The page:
So, I would not delay, but would go find a good readable translation of the Confessions as soon as possible.

In the meantime, it bears noting that Pope Benedict is himself an Augustinian, and one of the major themes of his writings over the last 40 years is the search for truth, together with the same challenging and questioning of the points he is making.

Scott J said...

Damien, thank you for this comment. Especially your touching words of devotion to your wife. I am inspired by your love for your wife and your devotion to seek the truth. Two awesome things.

Questions are good. Let 'em fly. Sometimes in religious discussions people use questions simply as another way to preach solidified ideological positions, without truly being open to answers from others. But this is obviously not your mindset at all. God bless your openness and honesty!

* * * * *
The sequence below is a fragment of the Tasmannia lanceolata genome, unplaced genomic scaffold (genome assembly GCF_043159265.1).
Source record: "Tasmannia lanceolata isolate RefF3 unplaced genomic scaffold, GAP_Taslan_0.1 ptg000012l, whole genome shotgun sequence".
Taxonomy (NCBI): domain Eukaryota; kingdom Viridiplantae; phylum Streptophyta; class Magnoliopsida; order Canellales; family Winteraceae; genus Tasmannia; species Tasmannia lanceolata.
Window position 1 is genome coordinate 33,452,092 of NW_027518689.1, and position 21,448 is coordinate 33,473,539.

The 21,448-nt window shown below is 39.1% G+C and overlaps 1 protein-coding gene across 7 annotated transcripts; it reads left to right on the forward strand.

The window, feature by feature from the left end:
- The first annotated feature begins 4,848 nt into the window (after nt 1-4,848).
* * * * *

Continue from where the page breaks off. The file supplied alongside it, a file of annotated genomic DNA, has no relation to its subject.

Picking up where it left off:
In addition to what others have mentioned about good reading material (the Catholic Catechism, the Catechism of the U.S. Bishops, St. Augustine's Confessions) may I also suggest a gem called Theology for Beginners by Frank Sheed. Don't let the title put you off. It is written for serious thinkers who nevertheless are not familiar with Catholic theology. You seem to have a logical and systematic mind and this book is great for such a person. I found it very helpful in the beginning process of my own conversion.

I will be praying for you.

Scott J